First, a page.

photo rights, image, image rights, korea, jail, danger, fine,

Don’t take that photo! How taking someone’s picture can land you in a Korean jail.

In most countries, photographers can take pictures in public and use them as they would like. Not so in Korea. While our photo-taking comrades abroad can enjoy ownership of the pictures they take, our photographer friends residing in Korea are subject to the Korean “Right to Face,” or “초상권.”

The “Right to Face,” also called “Personality Rights” in some instances, can be broken down into two categories, both of which concern an individual’s right to protect their image with mostly a disregard of location or circumstance.

The first of these two categories is the “Right to Privacy,” or “프라이버시권.” This aspect of the law involves the discernibility of the individual in the photographs. That is, could you identify the individual photographed? Are these individual’s features clearly on display in the photo, making them easily identifiable? The second is the “Right of Publicity,” or “퍼블리시티권,” which is more of a concern for those of celebrity status, as it concerns the lawful use of the photo. In this instance, it is about a right to property and whether the photographed individual’s image is being used in an authorized or licensed way.

The everyday person is more likely to be at risk of the first of these two, as these laws apply to the production of pictures even within the boundaries of public areas. Even in instances of photos taken in public spaces, if the photographer does not have the express permission of those who appear in the picture, these photographed individuals can contact authorities or press charges against the photographer under the pretense that their right to privacy is being violated. The only reason we don’t hear about more of these kinds of cases is because photographed individuals tend to unaware or aware, but not bothered.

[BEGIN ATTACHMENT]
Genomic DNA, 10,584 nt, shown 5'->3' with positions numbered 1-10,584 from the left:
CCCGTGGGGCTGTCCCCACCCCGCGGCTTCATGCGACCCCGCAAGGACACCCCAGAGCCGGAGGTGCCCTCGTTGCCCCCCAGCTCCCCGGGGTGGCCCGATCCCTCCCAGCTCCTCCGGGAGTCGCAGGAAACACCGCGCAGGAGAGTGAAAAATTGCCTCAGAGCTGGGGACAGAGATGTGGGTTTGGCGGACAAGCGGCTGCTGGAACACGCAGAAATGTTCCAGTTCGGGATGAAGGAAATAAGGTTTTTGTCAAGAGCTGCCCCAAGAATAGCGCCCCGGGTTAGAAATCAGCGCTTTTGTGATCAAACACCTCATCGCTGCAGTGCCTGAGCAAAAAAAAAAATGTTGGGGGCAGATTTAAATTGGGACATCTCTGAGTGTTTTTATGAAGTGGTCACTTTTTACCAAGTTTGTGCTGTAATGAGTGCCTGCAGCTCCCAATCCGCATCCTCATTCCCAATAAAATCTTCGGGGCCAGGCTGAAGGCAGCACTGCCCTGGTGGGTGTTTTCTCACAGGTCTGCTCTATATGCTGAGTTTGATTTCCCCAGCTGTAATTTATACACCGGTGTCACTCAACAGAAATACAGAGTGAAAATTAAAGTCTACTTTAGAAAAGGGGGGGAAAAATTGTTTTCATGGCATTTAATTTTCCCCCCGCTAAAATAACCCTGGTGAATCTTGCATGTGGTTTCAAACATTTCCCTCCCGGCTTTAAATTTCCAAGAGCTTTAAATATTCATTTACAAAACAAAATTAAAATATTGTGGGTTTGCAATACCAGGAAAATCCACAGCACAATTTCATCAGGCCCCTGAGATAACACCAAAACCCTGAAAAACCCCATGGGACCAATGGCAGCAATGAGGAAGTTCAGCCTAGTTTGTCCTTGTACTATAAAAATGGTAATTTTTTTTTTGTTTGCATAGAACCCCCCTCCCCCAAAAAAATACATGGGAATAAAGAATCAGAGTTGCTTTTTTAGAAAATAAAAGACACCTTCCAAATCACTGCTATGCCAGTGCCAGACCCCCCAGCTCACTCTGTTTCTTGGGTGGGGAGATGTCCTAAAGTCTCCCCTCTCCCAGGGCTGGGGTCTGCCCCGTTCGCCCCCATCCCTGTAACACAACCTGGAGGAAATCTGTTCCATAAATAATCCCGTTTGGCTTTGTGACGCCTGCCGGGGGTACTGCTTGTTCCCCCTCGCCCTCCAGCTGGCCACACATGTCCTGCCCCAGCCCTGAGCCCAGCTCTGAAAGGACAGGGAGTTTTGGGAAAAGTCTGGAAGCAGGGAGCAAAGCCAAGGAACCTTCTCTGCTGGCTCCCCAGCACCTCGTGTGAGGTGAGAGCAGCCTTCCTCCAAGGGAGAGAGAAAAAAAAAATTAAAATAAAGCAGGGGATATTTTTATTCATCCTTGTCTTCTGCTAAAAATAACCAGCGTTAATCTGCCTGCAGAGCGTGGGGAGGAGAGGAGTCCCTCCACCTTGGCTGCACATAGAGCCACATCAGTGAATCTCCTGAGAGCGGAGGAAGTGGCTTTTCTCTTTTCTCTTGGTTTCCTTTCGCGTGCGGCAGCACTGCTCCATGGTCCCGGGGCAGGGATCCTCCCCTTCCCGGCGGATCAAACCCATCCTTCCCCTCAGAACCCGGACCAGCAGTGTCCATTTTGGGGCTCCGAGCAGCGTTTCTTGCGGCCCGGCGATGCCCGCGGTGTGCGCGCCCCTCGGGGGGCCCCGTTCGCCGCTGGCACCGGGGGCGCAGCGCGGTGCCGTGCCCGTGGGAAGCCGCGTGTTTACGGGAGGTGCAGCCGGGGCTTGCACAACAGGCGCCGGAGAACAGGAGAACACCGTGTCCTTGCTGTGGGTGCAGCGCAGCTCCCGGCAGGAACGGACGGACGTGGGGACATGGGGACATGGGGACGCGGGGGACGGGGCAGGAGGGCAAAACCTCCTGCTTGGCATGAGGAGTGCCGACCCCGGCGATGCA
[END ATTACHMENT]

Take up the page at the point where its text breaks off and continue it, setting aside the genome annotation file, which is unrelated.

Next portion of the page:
While authorities still don’t have the right to cameras or other equipment, other’s individual rights to privacy and publicity can put the everyday street photographer into quite the predicament. So, before you land in some legal trouble, think twice before you take that photo!

4 thoughts on “Don’t take that photo! How taking someone’s picture can land you in a Korean jail.

  1. A South Korean who's passing by says:

    In Korea, the law does not prescribe about portrait rights and publicity rights. You can shoot as freely as you can in any other countries. It’s just that, culturally/customally, shooting strangers without permission is considered a bit rude.

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  3. Brent says:

    Incorrect…. In “most” circumstances, “Privacy of face”. Is tort law, and not criminal, though that is widely misunderstood here, even by some police officers. “Reasonable person” making a claim has to show that their picture in someway caused them financial distress, though that could just be that your photo showing up on the internet cast them or their business in a bad light and made them lose money. Or Mr. Kim got a divorce because their wife found the picture of her husband coming out of a love motel. I say some cases, because in certain places / situations it does pass into the criminal. IE taking photos of bikini wearing women on The beach is considered sexual assault, and you could end up being chemically castrated for it. Additionally if someone asks you to stop taking their picture and you refuse. They now may have a harassment case.

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